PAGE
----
Category Archives: C. Brown

Digital Archives and Crowdsourcing

In the age of technology, most people are used to having information at their fingertips. More and more digital archives are emerging on the internet.  They are using the public through crowdsourcing in order to mass transcribe and edit documents, records, and pictures. These digital archives sites are beneficial to the public that are unable to travel to the physical location of these documents.  Crowdsourcing is useful because it gets the public involved and the institutions do not have to pay people to transcribe or edit the sources. If done correctly and administrated properly, digital archives and crowdsourcing can be tremendously useful for the public. Unfortunately, this is not always the case.

Crowdsourcing can be seen as a tool that allows a mass number of the public to edit and transcribe sources that otherwise would not be able to be done. The problem occurs when the public does not correctly edit or over edits a source. Information can be lost with editing or can be overlooked with not enough editing. By tagging a document, it makes it easier for the public to find. If a member of the public does not correctly tag an item or uses different wording to tag it, then it can make it even more difficult for the public to find. Also, sometimes the public does not understand the importance of some of the sources. There could be something of extreme significance overlooked. The purpose of digital archives is that they allow the public to see sources that otherwise they would possibly not see. If the public cannot find the sources that they need than the purpose is unmet.

The Martha Berry Digital Archives are a collection of articles, letters, and pictures that pertain to Martha Berry and the Berry Schools.  The site is user friendly and gives the user options of searching and editing the sources. When editing the scanned documents, the user can tag key words to the source and locate where the source originated from. The archival site allows a summary of the document, but does not allow the user to fully transcribe the document.  Documents can be edited multiple times by other users until the digital archives administrator closes the document from edits.

Another site is the National Archives’ Citizens Archivist Dashboard. This site allows the public to contribute to some of the digitized National Archives’ records, documents, and pictures. This site can be limiting to the user. It looks user friendly at first, but when the public wants to begin editing or tagging the sources, the process is difficult. The directions seem simple and yet hard when the user tries to actually follow them. This is a good site to use if the public was searching for documents for pictures of certain time periods or events. Since it is the National Archives, many people have used this site and have provided great editing for the sources. Its popularity also means that the user is more likely editing what someone else has already edited.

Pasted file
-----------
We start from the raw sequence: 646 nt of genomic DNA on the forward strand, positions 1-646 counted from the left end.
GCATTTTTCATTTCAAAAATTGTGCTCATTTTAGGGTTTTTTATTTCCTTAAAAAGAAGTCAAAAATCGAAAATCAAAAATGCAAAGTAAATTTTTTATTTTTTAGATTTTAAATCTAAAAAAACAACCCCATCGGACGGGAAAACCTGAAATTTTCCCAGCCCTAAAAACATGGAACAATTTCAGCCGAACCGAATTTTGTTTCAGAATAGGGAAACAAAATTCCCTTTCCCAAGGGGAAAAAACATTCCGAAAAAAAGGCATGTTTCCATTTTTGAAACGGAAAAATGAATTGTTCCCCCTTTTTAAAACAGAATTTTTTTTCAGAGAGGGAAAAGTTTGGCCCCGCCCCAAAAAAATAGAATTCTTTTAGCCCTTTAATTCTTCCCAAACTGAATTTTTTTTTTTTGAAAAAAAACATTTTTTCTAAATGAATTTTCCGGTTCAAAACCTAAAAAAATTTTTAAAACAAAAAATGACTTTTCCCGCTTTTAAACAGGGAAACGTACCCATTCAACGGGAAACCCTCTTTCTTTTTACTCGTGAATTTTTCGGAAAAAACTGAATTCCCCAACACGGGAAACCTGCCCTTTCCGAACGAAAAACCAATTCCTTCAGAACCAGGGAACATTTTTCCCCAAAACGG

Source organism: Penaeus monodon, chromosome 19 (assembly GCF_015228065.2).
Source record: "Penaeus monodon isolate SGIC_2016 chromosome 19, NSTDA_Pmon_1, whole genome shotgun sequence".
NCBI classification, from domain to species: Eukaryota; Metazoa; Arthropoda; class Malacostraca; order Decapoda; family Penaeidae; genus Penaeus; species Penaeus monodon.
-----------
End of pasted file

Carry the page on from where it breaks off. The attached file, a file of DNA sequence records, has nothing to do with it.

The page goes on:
The New York Public Library’s What’s on the Menu? Site has historical restaurant menus. The public helps by transcribing all of the dishes from the menus. Over a million dishes have been transcribed from over 17,000 menus. There are descriptions of the dishes and even recipes for the public.  The site is user and public friendly but the administration of the site is lacking. Either the project is done or the administrators cannot keep up with the amount of contributors because there are no more menus to transcribe at this time. Overall, the site is great for those who are searching for a certain dish or menu from a restaurant.

The University of Iowa Libraries’ DIY History digital archives site is an assortment of diaries from the civil war, correspondence about the transcontinental railroad, diaries about women and the prairie life.  This is one of the most user friendly sites that I visited. There are still plenty of items needed to be edited and the directions are clear and understandable.  The administration is actively monitoring the site because many of the documents are considered “complete”. In this site, unlike Martha Berry Digital Archives, the editor can fully transcribe the text. The public can still review others’ edits, but there more “complete” documents than “needs review” documents. This site was just as easy to navigate as the Martha Berry Digital Archives site, but it is harder to search for certain documents because there are no tags on the DIY History site.